In an ideal world track day enthusiasts would be able to have a car that is purely track spec, with no compromise for road use. I have seen lots of track day cars that turn up to events on trailers, not having seen the public highway in many years. The drivers wear full race suits, and enjoy a day pretending they are the Stig whilst actually looking a bit sad. If you are in a position to be able to afford a trailer and race suit then not much more investment would get you competing in an entry level Motorsport, such as Mighty Minis, the Ma5da MX5 championship or the MG owners club challenge (all of these can be competed in for a few thousand pounds a year, with a competitive racing car costing the same again). In the real world most track day drivers are using their daily car, complete with heater, radio and carpets. However if you are in a position to choose a daily driver with the intention of seeing some track time then there are the following excellent choices available:
Available for only a few hundred pounds these little hatches can be very quick in their hotter incarnations. Cheap to run and fast straight out of the box, they or their similar stable mates (Citroen Saxo for example) provide a lot of ability for not much outlay. Exploiting the Lotus principle of keeping the weight down to make the most of not much power, the 106 Rallye is a typical small French hatchback; great fun to drive and very agile.
BMW 3 Series
Both the E30 and the E36 BMW make very competent track machines. The E30 is becoming rarer now, and therefore the prices have started to climb. Whilst not as nimble as a front wheel drive hatch they offer rear wheel drive excitement at a very promising price. Spares are not as expensive as you might think, and the inline six engine is pretty bulletproof.
Mazda MX-5 (NA, NB & NC)
Rear wheel drive, willing revvy engine, boringly reliable and cheap spares make them an excellent choice as a cheap track car. They can be found for as little as £600 with tax and MoT. Mazda MX-5 (NA)
Toyota MR2 (AW11, SW20 & ZZW30)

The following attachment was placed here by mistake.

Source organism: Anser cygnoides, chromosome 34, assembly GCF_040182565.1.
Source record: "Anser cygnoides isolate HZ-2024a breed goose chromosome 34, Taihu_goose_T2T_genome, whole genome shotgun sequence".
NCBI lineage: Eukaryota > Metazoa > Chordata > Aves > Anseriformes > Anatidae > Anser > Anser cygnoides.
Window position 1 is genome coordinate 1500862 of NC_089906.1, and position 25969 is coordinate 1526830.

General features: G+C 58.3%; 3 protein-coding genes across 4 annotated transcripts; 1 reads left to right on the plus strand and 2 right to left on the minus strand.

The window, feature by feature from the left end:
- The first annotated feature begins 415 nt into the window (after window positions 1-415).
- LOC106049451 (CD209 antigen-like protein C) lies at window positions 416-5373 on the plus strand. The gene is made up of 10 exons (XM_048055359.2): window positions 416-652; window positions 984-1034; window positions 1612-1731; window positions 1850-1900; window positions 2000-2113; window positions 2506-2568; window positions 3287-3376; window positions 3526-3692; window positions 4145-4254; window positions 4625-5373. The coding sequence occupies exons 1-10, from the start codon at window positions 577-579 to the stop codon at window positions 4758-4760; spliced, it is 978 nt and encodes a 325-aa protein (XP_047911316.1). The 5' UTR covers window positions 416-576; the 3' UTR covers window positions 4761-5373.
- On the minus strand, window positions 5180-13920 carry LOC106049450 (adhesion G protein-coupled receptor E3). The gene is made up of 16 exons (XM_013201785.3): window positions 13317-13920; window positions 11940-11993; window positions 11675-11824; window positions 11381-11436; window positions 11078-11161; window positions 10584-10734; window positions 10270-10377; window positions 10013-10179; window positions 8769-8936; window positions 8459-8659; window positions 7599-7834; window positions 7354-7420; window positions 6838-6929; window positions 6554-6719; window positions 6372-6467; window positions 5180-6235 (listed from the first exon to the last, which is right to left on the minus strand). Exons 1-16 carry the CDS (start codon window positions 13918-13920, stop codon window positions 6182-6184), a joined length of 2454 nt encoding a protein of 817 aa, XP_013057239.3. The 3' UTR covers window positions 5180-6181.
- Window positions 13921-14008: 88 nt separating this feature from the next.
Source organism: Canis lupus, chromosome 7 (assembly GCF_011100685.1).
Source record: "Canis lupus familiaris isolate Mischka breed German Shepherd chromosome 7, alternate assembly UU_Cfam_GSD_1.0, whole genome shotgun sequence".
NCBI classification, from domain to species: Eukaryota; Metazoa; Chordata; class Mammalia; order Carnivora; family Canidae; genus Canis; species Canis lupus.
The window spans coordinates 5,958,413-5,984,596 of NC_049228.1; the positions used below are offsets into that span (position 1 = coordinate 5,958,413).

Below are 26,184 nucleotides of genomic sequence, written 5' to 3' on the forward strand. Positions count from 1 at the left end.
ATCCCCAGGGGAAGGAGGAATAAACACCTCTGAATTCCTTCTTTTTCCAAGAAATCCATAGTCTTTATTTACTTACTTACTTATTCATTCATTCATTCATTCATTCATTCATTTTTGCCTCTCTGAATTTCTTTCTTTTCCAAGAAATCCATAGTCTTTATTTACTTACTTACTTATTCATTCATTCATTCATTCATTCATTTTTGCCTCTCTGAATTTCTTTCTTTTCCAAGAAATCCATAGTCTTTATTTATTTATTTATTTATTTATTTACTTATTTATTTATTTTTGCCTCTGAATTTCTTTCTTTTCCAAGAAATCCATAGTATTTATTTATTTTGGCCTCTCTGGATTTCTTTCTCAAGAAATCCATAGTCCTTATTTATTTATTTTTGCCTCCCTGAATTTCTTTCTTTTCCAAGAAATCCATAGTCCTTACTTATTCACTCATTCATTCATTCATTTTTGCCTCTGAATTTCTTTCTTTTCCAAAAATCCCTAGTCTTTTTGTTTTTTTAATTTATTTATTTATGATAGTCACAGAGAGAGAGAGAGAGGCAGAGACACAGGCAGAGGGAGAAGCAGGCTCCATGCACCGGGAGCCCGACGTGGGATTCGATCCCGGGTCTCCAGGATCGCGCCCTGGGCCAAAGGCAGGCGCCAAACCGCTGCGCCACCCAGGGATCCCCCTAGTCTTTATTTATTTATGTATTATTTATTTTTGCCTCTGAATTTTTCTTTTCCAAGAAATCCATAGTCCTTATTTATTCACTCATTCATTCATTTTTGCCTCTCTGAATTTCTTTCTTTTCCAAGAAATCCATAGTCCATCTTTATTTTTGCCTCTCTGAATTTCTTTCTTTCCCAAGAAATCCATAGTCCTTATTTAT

A good choice if mid engined mayhem is your preference. Early cars are said to be better handling, whereas later cars tend to be more powerful and easier to live with day to day. There are not many cars that you could buy that would be faster than a Turbo’d MR2 for the same money. Servicing is made slightly more difficult by the mid-engined setup, and sideways action can be a little more touch and go due to the rear biased polar moment of inertia endemic to a mid engined car. Toyota MR2 Roadster (ZZW30)
If you have a bit more money to spend not much can touch an Elise round the track. The main thing that puts me off the Elise as a track car is the cost of body panels in the event of contact. Damage to a front wing on an MX5 would cost less than £100 to fix. Damage to the front clamshell of the Elise can effectively write the car off. An epic track machine, but one for those with deeper pockets.
Don’t laugh, whilst fashion dictates the early golfs command the big money, the Lupo can be had for a sensible amount of cash. Whilst not a fast car (unless you get hold of the awesome GTi) they offer cheap and reliable action, and with a couple of cheap suspension tweaks can be made to handle better than the Mk1 Golf GTi. A practical little track car that will return excellent MPG the rest of the week on the daily commute.
Rover 200 series
An underrated car, can be picked up for peanuts with a free-revving engine, especially in GTi form. The K-Series has a bit of a habit of eating head gaskets. Especially worth a mention is the Rover 200 BRM. 145hp, Torsen diff, close ratio box and stiffer suspension all as standard. That and or course, the snazzy orange front bumper.
Although based on a Ford Fiesta the Puma exploits its humble underpinnings in a nimble and enjoyable manner. Fun to throw around and available for around £1000 for a tatty one, it has a lot of track potential.
Mechanically almost identical to the Civic and Integra, the prelude is available for less money than its stablemates. The engine would be more at home in a superbike or F1 car, and the supple chassis responds well to bracing and suspension tweaks.
Renault Clio 172/182
These have now started to enter the price range of the budget track day people, and its about time. The one thing the french do best is making small hatchbacks handle, and if you want a rapid, sweet handling front wheel drive car that won't drive you mad as a daily driver, this is it. Usual caveats apply: servicing can be difficult due to the Renaults generally unfriendly-to-the-home-mechanic engine bay, but don't let that put you off. These are little belters and very moddable.
No, don't laugh, the VW Polo has a lot of potential as a fun track machine. In standard form the steering can be a little vague and doesn't inspire much confidence, but due to a large tuning community there are lots of tweaking parts available. If a french hatchback doesn't float your boat and you fancy being a little different, the Polo has a lot to commend it. Especially the supercharged G40 variants...
Clio Photo ©www.trackphoto.com, Luke Morrissey at the helm.